No stopping raw sewage spills, department says
THERE is nothing that can be done to stop raw sewage spillages at one of Jersey’s busiest beaches – and climate change could make it worse, the JEP has learned.
A week’s worth of rain which fell in a matter of hours during a thunderstorm early on Monday caused the Dicq pumping station in St Saviour to ‘spill’, leaving the beach at Havre des Pas strewn with waste, including sanitary products, this week.
Swimmers were advised not to enter the water in the area yesterday and lifeguards closed the saltwater pool after high levels of E.coli and enterococci were found in water samples. E.coli can cause extreme vomiting and diarrhoea and can prove fatal, particularly for the elderly or sick.
And with climate change expected to bring more extreme weather – including thunderstorms and heavy rain – it is likely that sewage spills could happen more often in the future. The pool was also closed in June after a similar incident.
Duncan Berry, assistant director of liquid waste for the Growth, Housing and Environment Department, said the Dicq station had been designed to ‘spill’ onto the beach, otherwise sewage could ‘back-up’ and flow back into people’s homes. The Dicq station deals with, on average, about 12,000 tonnes of waste-water a day.
Mr Berry said: ‘It deals with sewage and run-off water but because of the rainfall it was inundated with clear water and the pumps were going like crazy to get it to First Tower, but the maximum level was beaten and then it overflows and goes out to sea. We have an alarm system and we get an alert when that happens.
‘It would have been very dilute, but there was a top fatty layer that stuck around on the beach and in the water. We picked up some sanitary products from the beach too and that is why we always say they should not go down the toilet.
‘Climate change is something we are looking at as is the increasing population – they will all have an effect. Additionally, if it rains more we will have more surface water and if there are leaks in the system it gets in and causes more strain.’
Pumping stations at Beaumont and the Dicq move water from the west and east of the Island to a central station at First Tower. That station then moves waste-water up to Bellozanne, where it is treated and then sent out to sea through the outflow pipe.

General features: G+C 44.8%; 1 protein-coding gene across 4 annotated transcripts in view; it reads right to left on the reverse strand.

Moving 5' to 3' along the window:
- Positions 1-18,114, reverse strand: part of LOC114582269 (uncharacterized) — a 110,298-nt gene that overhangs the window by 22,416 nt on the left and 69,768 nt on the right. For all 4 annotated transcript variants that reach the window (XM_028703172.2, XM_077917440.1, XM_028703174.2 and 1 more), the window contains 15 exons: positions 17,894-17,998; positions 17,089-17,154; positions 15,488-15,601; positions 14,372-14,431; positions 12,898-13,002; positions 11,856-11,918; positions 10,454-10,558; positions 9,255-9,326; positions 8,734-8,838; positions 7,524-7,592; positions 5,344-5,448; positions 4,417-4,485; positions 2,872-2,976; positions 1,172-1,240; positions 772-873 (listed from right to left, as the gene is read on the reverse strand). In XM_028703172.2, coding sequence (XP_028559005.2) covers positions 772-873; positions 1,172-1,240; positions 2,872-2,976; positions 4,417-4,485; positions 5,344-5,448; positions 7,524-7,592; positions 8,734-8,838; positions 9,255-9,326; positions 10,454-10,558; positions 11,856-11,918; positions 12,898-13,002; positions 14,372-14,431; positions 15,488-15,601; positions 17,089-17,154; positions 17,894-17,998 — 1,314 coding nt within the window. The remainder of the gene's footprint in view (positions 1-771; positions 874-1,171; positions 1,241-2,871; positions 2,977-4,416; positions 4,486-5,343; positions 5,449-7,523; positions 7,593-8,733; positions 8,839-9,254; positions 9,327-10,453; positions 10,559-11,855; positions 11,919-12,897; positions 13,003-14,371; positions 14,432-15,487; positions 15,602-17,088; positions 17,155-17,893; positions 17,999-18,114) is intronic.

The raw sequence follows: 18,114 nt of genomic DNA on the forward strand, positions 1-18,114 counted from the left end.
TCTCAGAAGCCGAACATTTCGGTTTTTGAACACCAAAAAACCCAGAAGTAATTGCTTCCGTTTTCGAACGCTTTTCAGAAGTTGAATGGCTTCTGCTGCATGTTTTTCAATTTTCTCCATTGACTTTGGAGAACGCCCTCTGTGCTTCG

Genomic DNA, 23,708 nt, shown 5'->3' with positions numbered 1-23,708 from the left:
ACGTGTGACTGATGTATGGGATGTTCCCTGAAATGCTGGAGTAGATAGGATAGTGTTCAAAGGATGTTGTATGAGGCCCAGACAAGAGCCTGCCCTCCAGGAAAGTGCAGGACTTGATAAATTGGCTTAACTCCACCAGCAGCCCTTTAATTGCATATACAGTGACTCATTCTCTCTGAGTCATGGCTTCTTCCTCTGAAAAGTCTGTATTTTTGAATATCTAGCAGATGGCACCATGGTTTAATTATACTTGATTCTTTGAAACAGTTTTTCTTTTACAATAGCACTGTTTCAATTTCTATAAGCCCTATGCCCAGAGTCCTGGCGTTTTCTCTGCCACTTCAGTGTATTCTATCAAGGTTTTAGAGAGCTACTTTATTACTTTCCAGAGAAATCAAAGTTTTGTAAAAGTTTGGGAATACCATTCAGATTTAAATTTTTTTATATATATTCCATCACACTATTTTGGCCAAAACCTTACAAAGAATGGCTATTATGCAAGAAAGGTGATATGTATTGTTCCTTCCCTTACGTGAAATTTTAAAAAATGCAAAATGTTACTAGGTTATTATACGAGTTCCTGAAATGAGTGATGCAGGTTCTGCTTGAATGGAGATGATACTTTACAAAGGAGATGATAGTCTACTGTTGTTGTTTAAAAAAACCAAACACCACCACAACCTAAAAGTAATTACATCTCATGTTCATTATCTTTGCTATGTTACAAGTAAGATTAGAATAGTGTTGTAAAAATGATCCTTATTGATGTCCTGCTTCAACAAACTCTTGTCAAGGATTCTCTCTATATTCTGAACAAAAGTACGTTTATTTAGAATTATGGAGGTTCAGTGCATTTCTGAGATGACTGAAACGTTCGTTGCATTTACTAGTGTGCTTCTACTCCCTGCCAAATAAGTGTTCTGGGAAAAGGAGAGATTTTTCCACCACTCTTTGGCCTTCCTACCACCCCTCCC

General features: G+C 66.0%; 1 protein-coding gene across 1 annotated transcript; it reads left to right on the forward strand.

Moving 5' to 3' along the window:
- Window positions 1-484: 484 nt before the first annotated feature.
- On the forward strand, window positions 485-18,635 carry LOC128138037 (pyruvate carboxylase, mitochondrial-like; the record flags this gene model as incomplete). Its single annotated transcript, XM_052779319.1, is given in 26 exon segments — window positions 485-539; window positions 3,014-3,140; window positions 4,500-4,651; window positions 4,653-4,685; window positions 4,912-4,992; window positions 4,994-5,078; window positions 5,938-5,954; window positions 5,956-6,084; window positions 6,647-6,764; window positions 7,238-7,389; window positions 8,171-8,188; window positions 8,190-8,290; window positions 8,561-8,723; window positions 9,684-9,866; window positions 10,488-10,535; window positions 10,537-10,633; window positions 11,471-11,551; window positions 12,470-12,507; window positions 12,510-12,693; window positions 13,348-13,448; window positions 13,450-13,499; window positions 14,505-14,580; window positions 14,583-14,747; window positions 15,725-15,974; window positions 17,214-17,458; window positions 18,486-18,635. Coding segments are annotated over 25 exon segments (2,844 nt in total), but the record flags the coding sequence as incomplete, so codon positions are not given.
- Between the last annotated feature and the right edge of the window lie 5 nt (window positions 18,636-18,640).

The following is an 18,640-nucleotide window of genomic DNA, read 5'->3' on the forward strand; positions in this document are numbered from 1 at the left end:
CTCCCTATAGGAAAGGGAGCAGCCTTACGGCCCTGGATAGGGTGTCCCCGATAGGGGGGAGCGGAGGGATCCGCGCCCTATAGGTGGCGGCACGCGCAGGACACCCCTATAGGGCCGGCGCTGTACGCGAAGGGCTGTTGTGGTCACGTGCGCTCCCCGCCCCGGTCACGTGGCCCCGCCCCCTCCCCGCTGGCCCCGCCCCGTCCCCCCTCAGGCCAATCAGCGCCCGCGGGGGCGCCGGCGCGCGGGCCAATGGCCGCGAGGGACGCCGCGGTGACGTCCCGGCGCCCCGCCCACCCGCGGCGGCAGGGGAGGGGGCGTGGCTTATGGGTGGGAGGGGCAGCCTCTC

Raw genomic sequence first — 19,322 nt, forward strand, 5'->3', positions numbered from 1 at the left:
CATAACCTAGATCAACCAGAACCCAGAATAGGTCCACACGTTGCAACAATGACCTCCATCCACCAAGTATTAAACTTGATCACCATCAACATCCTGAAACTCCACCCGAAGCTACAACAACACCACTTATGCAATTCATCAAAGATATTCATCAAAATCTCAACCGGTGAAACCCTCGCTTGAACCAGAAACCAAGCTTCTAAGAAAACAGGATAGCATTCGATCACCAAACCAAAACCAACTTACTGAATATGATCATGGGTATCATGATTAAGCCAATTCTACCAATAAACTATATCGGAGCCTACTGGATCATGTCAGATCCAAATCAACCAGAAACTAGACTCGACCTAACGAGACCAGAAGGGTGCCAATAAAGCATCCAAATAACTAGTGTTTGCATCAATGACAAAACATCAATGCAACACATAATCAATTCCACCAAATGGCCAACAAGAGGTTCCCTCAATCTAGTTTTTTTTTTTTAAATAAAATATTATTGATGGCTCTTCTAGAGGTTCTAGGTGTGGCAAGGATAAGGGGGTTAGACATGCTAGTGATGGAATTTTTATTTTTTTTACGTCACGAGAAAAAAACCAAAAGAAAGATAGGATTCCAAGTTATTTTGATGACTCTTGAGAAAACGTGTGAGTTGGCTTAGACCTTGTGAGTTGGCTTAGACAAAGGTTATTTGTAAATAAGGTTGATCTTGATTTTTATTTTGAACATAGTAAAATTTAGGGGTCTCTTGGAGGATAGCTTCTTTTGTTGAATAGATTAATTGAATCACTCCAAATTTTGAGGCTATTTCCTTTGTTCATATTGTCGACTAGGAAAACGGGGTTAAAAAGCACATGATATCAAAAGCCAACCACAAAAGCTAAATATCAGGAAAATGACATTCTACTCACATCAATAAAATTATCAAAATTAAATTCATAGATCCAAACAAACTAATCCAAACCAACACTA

Mr Berry said the Dicq deals with sewage from the east of the Island as well as a mixture of run-off water and sewage from town. The high quantity of rainwater on Monday morning, mixed with whatever sewage was in the system, caused the ‘spill’. At that time in the morning, the amount of sewage running through the system would have been minimal.
‘We could build some more storm storage, and part of the new sewage treatment works will have additional storm storage, but we cannot cater for every single event,’ Mr Berry explained.
‘The system is designed, in heavy rainfall, to overflow and everywhere does the same. It is common on the south west coast of England.’
The civil servant added that the cavern, a large chamber underneath Fort Regent, had no role to play in Monday morning’s spill. Mr Berry said the cavern would come into play when the First Tower pumping station could not deal with the amount of waste-water there. In Monday’s scenario, the overload was purely at the Dicq – too far down the chain to affect the cavern. The cavern also happens to be closed at the moment for refurbishment.
Similarly, proposed new storm storage system at the new sewage treatment works would only benefit the Island when there were issues that far along the chain.
Mr Berry added: ‘Our compliance team often looks into issues where people are illegally connecting their run-off water into the foul-water system. This can overload the system. You can imagine that in heavy rain a lot more water comes off the roof than goes down the toilet.’
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